After meticulously conquering the heights of success in Space, ‘ISRO’ has added one more feather in their cap on Monday. The first Indian-made reusable spacecraft took its maiden test flight on Monday from Satish Dhawan Space Centre, Sriharikota.
This is important achievement by the Indian Space Research Organization (ISRO) that has made India just the third country after the USA and Russia to have space shuttle capabilities. Congratulating ISRO, Prime Minister Narendra Modi said: “Launch of India’s first indigenous space shuttle RLV-TD is the result of the diligent efforts of our scientists. The dynamism and dedication with which our scientists and ISRO have worked over the years is exceptional and very inspiring.”
In this experimental mission, the HS9 Solid Rocket Booster carrying the exclusively Swadeshi “Reusable Launch Vehicle-Technology Demonstrator” (RLV-TD) lifted off from Satish Dhawan Space Centre, Sriharikota at 07:00 hrs IST. ISRO spokesperson declared the achievement by stating “Mission accomplished successfully”. After a remarkable flight of 91.1 seconds, HS9 burn out occurred, following which both HS9 and RLV-TD mounted on its top coasted to a height of about 56 km. At that height, RLV-TD separated from HS9 booster and further ascended to a height of about 65 km. From that peak altitude of 65 km, RLV-TD began its descend followed by atmospheric re-entry at speed equivalent to five times the speed of sound (Mach 5).
The vehicle’s Navigation, Guidance and Control system accurately steered the vehicle during this phase for safe descend. After surviving high temperatures during re-entry with the help of its Thermal Protection System (TPS), the 1.75 ton RLV-TD successfully glided down to the defined landing spot over Bay of Bengal, at a distance of about 450 km from Sriharikota, thereby fulfilling its mission objectives. Total flight duration from launch to landing of this mission of the delta winged RLV-TD, lasted for about 770 seconds.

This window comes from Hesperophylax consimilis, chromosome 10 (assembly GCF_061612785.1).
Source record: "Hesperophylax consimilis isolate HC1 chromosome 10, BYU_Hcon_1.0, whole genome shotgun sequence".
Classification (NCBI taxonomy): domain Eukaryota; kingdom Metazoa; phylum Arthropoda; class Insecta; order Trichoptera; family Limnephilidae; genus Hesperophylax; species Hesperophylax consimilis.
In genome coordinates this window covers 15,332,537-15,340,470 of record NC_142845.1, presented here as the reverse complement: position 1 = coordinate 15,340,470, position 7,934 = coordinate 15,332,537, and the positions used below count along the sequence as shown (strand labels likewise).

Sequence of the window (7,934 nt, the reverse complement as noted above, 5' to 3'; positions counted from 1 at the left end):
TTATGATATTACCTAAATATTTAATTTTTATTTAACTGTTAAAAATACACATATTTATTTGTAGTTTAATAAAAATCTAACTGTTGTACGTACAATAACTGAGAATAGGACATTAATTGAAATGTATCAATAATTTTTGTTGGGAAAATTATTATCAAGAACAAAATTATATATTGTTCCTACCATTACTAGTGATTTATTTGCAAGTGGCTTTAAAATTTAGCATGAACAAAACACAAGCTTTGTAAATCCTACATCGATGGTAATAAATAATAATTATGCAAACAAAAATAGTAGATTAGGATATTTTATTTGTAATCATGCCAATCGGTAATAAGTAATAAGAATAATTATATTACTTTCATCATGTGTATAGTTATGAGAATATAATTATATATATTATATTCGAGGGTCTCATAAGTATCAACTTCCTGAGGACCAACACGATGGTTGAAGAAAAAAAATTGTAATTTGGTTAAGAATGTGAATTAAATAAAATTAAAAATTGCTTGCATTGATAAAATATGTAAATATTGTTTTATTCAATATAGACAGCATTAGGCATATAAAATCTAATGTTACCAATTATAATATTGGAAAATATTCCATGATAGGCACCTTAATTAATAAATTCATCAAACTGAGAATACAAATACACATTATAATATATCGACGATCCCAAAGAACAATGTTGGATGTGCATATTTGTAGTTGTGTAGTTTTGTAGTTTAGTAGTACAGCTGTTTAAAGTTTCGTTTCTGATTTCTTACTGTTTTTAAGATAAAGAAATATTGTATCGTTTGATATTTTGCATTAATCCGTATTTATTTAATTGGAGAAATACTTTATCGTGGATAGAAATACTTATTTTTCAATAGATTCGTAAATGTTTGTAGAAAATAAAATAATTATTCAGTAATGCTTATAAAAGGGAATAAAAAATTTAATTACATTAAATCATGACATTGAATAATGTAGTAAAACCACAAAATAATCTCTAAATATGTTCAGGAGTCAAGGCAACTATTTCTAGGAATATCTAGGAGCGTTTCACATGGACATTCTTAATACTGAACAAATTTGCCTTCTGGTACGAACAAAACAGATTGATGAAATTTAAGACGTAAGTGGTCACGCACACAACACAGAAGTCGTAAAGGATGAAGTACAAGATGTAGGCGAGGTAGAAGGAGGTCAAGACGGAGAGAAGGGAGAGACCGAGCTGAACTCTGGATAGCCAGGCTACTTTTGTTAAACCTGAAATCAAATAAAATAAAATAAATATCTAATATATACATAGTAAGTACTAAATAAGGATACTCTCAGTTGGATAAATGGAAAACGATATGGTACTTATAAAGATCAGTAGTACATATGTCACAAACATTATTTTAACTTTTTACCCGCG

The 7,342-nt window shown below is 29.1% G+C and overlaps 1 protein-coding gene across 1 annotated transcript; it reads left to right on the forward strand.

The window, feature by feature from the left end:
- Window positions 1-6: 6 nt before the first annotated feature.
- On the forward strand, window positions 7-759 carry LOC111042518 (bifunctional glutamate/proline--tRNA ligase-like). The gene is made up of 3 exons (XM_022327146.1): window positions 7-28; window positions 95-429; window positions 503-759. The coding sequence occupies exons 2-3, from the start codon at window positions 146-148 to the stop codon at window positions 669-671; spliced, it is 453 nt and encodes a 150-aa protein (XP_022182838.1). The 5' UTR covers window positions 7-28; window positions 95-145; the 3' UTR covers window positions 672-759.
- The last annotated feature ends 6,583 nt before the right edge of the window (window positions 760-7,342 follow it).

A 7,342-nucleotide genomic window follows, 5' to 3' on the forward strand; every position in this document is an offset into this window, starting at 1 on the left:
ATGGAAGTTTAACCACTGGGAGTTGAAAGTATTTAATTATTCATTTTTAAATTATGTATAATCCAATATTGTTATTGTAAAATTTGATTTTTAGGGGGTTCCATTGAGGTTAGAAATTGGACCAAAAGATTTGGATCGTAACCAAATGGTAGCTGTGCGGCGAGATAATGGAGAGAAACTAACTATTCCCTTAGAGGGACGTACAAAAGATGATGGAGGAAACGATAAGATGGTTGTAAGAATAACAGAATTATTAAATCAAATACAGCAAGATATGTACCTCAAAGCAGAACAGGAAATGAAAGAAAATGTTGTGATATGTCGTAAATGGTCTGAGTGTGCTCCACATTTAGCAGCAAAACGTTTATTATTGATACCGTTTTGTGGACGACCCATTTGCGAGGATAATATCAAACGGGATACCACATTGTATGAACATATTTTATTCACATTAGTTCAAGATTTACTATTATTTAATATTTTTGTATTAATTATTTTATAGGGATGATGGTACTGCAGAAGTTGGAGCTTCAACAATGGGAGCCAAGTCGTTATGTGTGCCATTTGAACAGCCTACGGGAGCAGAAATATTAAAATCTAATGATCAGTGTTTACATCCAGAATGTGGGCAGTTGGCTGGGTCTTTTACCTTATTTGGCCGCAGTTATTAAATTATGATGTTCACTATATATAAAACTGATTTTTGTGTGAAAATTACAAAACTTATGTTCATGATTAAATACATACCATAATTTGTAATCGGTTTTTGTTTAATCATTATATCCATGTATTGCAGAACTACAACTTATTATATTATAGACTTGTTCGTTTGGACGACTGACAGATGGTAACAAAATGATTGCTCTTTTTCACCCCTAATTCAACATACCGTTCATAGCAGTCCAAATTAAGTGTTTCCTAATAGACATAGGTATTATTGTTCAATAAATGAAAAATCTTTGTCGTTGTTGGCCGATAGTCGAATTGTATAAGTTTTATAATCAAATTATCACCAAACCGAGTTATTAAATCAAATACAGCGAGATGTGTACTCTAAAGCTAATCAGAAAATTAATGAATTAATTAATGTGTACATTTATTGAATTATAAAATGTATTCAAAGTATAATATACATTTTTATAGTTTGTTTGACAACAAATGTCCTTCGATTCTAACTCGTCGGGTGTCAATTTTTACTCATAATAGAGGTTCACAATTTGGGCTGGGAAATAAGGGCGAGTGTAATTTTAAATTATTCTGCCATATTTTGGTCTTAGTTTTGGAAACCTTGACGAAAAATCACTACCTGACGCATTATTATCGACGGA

While explaining the importance of the experimental RLV, ISRO Chairman Kiran Kumar said, “It is essentially an attempt by India to bring down the cost of making infrastructure in space.”ISRO had confirmed the cost of Monday`s mission to about 95 crores.
The RLV-TD that ISRO flew on Monday morning at Sriharikota is the first step in an Indian effort to develop a “Two Stage To Orbit” (TSTO) fully reusable vehicle. It is anticipated that timeline of 10 to 15 years will be required for launching spacecrafts using this technology.